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Ive thought about it many times. Then put off after visiting LPG forums and reading the zillions of horror stories.

That and now its somewhat more than half the cost of petrol, and often people seem to get a 20-25% reduction in MPG it doesnt seem worth it.

Get a good diesel instead.

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Not ridiculous to consider it although you do lose power too which may bother you. Personally I like a few BHP and are willing to pay for it.

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Is anyone here running a car on autogas? If so how do you have any issues?

We are thinking of converting and it costs about £1000 to do this

LPG is brilliant IMO but you have to be careful.

Depending on the car you have, it may not be suitable for conversion.

Do your research first, some engines love gas, others hate it.

The car I had loved it, it was sweet and smooth and quieter than on petrol, I sold the car when it had done 160k miles, it was still just as good.

I'd have it here but it's not available in Switzerland, the tw*ts are afraid of it.

Make sure the conversion is done and guaranteed by an expert.

Don't worry about the Chunnel, or ferries etc, just make sure there are no obvious external signs of being an LPG car. ;) With a pressure release valve it is no more dangerous than a petrol tank.

Cheap, cleaner, and when there's a fuel crisis you can still get yours and have a total range of twice that of everyone else.

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Something like the BMW 320d ES just shows what you can get in terms of company cars nowadays.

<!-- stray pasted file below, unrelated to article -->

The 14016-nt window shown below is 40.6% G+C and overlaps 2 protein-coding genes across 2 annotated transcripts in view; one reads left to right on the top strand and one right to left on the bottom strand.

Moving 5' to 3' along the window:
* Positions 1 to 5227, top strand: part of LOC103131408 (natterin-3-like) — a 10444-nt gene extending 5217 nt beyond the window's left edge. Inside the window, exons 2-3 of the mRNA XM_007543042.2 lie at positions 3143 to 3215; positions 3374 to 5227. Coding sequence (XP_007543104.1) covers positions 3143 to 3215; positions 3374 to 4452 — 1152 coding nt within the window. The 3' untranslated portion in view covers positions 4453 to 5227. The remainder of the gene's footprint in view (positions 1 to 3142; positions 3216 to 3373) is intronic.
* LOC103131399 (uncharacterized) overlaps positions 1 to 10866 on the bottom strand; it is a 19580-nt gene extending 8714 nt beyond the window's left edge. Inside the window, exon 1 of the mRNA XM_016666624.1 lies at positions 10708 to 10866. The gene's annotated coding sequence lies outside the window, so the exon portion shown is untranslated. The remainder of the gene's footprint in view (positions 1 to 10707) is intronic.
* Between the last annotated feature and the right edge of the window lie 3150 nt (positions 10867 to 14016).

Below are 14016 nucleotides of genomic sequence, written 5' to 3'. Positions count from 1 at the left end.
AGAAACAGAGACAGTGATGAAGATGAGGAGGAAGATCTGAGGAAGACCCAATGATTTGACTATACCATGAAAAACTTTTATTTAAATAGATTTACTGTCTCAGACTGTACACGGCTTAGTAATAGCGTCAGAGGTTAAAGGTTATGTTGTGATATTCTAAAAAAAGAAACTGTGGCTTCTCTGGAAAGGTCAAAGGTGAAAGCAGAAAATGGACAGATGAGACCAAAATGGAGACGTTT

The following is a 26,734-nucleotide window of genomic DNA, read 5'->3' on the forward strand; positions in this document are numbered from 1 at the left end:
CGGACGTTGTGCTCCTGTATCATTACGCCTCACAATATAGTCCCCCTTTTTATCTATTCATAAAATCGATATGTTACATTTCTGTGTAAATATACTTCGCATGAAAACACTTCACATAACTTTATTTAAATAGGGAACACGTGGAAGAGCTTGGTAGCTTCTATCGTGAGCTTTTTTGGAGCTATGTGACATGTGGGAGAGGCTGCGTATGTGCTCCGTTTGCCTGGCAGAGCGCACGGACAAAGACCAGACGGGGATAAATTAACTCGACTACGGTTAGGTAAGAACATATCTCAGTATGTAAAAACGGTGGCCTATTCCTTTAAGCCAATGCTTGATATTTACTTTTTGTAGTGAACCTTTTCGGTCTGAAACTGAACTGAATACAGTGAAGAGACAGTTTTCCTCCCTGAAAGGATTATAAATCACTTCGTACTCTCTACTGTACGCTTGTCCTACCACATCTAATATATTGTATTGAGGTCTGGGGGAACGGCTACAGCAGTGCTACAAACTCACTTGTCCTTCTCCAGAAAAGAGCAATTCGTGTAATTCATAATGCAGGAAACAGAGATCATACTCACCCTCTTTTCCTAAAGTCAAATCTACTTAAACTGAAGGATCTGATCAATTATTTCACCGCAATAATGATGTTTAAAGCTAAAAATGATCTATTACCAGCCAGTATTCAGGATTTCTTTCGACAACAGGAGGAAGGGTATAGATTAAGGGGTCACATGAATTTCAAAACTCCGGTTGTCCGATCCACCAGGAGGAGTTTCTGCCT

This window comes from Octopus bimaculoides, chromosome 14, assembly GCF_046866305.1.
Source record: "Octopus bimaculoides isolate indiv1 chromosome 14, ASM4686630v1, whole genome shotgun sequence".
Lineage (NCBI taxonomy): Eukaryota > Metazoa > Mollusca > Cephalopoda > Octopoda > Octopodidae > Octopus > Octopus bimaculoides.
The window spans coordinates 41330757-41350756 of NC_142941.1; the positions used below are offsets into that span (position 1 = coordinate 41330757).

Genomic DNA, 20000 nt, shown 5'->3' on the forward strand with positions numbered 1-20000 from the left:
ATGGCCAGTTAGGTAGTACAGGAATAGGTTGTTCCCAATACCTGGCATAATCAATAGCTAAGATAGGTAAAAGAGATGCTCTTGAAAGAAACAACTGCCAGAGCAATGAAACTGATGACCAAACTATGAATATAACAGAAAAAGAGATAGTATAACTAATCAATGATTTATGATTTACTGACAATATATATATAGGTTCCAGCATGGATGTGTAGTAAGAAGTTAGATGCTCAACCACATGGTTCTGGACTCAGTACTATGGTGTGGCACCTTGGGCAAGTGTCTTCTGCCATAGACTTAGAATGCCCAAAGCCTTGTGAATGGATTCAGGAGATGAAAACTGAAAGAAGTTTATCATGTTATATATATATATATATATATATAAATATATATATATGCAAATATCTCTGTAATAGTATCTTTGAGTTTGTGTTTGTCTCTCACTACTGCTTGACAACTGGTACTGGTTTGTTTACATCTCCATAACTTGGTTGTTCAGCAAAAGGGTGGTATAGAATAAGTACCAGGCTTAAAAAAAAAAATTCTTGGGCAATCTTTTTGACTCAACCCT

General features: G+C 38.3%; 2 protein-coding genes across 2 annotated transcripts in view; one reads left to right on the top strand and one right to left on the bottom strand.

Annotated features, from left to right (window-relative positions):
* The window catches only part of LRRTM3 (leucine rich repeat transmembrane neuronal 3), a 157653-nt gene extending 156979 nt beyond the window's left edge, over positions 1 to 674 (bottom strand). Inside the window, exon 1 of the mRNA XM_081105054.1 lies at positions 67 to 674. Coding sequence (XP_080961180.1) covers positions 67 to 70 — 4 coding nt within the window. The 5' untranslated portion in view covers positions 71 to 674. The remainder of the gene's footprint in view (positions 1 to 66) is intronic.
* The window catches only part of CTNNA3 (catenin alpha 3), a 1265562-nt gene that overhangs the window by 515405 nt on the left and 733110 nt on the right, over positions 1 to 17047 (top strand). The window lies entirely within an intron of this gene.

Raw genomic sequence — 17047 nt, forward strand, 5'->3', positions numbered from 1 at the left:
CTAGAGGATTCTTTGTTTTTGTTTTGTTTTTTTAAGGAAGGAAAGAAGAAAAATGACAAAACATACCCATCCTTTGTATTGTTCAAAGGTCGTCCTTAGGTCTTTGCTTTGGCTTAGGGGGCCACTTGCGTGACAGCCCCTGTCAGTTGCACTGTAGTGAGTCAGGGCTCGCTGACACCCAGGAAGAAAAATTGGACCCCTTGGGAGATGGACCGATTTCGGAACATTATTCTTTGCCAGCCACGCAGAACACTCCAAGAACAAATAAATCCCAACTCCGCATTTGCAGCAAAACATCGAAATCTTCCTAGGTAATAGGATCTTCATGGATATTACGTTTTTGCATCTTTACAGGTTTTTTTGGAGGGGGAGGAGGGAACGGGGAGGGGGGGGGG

Not sure how they'll be after 100K but even if they need an expensive part replacing that should just bring down secondhand prices.

Fuel consumption (Imperial)

Urban (mpg) 47.9

Extra-urban (mpg) 70.6

Combined (mpg) 60.1

Drag (cD) 0.27

Top speed (mph) 146

Acceleration 0-62 mph (sec) 7.5

Acceleration 50-75 mph in 4th (sec) 5.9

CO2 emissions (g/km) 125

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Something like the BMW 320d ES just shows what you can get in terms of company cars nowadays.

Not sure how they'll be after 100K but even if they need an expensive part replacing that should just bring down secondhand prices.

Fuel consumption (Imperial)

Urban (mpg) 47.9

Extra-urban (mpg) 70.6

Combined (mpg) 60.1

Drag (cD) 0.27

Top speed (mph) 146

Acceleration 0-62 mph (sec) 7.5

Acceleration 50-75 mph in 4th (sec) 5.9

CO2 emissions (g/km) 125

Great car apart from in the snow, especially with the new 8-speed auto box.

However how much does it cost?

If I was spending that much I'd get them to factory-fit LPG to the petrol version, it'd probably work out cheaper than the diesel both to buy and run.

To spend a lot less and ride in similar comfort, buy an appropriate(ie an engine that likes LPG) lux German wagon that's done 100k motorway miles for about 6k and have it converted yourself, it'll be good for 100k more.

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Blimey 8 speed gear box....

This is starting to resemble razors, 2012 we'll have a 9 speed then 10 then somebody will make a 20 speed box, bloody good thing its an auto.

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Be interesting to know what makes an appropiate engine.

For a full answer to that, you'll have to ask the engineers among us.

Not being damaged by fuel that burns at a higher temperature than petrol is No. 1 priority, some conversions fit hardened valves. Then there are some other factors which I don't know about, but the results you get in terms of performance and MPG are very different for each engine.